In 2010, MONUSCO replaced an earlier UN operation called MONUC, which was established to help bring peace and stability to the DRC.
What began as a “small observer mission,” in 1999 with a small deployment of 90 soldiers, transformed into the “UN’s largest and most robust operation,” and by 2000, the UN Security Council had authorized more than 5000 military personnel for the MONUC force to the DRC.
As of November last year, MONUSCO had over 12,000 troops and more than 1,600 police officers deployed in the DRC.
Why are people angry?
Muyaya said the DRC public has become disenchanted with the UN peacekeeping force for failing to secure the country. The DRC has grappled with decades-long militia violence as state forces struggle to rein in rebel groups. Fighting between government troops and the M23 rebel group, which seeks control of the country from its stronghold in eastern DRC, has left many dead and displaced thousands.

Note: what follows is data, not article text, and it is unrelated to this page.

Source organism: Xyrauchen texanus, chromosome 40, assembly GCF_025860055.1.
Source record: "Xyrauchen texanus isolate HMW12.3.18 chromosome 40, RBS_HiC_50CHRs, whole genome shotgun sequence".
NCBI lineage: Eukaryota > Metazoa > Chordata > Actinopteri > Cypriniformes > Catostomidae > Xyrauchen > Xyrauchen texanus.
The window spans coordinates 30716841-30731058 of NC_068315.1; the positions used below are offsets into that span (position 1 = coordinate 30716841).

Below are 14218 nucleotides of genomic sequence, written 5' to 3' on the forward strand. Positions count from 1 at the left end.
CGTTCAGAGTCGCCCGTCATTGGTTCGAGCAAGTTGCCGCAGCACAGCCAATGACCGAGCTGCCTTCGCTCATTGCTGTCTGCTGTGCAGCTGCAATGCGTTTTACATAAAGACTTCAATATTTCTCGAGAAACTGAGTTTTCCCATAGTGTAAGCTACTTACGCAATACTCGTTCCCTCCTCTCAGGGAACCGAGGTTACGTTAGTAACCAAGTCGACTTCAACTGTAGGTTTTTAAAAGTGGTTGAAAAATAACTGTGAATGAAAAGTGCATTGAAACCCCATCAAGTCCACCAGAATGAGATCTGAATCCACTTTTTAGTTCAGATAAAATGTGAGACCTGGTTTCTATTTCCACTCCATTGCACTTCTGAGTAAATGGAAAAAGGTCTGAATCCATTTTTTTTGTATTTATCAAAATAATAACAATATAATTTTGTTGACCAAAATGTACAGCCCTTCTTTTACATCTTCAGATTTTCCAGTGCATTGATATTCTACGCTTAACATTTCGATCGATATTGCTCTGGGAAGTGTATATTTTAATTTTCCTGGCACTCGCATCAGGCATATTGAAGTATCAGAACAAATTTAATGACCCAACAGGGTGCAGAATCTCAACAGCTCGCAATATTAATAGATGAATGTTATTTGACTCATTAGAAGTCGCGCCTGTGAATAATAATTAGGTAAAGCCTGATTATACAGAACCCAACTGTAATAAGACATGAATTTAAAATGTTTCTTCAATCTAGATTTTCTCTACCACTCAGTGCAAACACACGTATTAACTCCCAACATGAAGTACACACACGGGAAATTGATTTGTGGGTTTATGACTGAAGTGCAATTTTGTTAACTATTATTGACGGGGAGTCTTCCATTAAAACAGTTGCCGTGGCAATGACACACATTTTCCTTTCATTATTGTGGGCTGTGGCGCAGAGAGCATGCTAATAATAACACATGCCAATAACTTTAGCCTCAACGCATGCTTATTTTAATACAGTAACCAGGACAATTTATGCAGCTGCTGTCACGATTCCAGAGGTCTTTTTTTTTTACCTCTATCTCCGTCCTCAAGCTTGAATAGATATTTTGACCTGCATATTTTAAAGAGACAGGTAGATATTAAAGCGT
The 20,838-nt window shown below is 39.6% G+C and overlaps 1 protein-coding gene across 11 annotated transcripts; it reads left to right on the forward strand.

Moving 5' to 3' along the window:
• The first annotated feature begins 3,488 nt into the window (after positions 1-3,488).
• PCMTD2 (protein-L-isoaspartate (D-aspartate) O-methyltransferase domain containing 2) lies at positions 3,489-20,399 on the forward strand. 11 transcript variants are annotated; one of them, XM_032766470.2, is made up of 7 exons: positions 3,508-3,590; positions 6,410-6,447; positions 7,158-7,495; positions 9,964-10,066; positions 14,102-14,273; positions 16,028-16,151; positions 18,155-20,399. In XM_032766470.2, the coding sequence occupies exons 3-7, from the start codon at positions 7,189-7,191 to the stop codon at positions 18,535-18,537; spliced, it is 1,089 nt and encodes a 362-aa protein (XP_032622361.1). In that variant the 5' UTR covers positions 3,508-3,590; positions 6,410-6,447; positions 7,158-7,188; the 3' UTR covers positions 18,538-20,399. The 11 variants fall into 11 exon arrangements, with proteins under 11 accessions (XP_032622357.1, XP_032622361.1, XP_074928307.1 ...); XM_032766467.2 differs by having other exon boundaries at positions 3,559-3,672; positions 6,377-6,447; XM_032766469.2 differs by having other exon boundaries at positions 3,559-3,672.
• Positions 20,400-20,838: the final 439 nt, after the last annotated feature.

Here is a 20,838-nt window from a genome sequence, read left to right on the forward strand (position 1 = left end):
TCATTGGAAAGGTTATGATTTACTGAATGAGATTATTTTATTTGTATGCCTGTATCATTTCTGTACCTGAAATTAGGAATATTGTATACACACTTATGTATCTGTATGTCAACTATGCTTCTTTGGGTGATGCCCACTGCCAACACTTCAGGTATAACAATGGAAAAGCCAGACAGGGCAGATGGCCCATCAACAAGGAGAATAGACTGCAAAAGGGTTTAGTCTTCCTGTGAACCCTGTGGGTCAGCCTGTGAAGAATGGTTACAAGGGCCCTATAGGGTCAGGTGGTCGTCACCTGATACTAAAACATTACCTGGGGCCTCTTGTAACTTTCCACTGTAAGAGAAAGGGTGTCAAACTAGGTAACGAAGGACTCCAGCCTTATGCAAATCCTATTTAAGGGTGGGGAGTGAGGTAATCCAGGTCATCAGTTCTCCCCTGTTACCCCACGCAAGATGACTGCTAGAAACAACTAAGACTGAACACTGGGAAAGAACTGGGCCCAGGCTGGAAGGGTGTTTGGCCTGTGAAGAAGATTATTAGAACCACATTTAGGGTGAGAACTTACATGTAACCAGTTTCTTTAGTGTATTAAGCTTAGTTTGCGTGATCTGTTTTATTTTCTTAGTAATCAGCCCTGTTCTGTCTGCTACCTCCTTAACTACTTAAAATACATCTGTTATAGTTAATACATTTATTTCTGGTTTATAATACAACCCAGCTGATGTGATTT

“People are upset and tired of UN peacekeepers in the DRC because they have been here for the past 20 years but the security situation hasn’t changed a lot,” he said.
At least 29 civilians have been killed by M23 between June and July this year, according to Human Rights Watch.
The deadly militia also controls several towns and villages of the North Kivu province in eastern DRC, the rights group said in a report.
Reacting to the anti-UN protests, Khassim Diagne, a Deputy Special Representative of the UN Secretary-General, said in a series of tweets that the MONUSCO never said that it was the solution to the DRC’s security crises.
“The MONUSCO never claimed to be the panacea to the security problems of the DRC. We operate in support of the state to protect and bring stability,” Diagne wrote.
In another tweet, Diagne said a misunderstanding of the MONUSCO has led to “excessive expectations.”
“We need to communicate better. Lots of people misunderstand the UN, the Security Council, and the MONUSCO. This leads to excessive expectations, suspicion, and forgetfulness of accomplishments,” he tweeted, adding that the MOUNSCO force had already withdrawn from eight provinces in the DRC.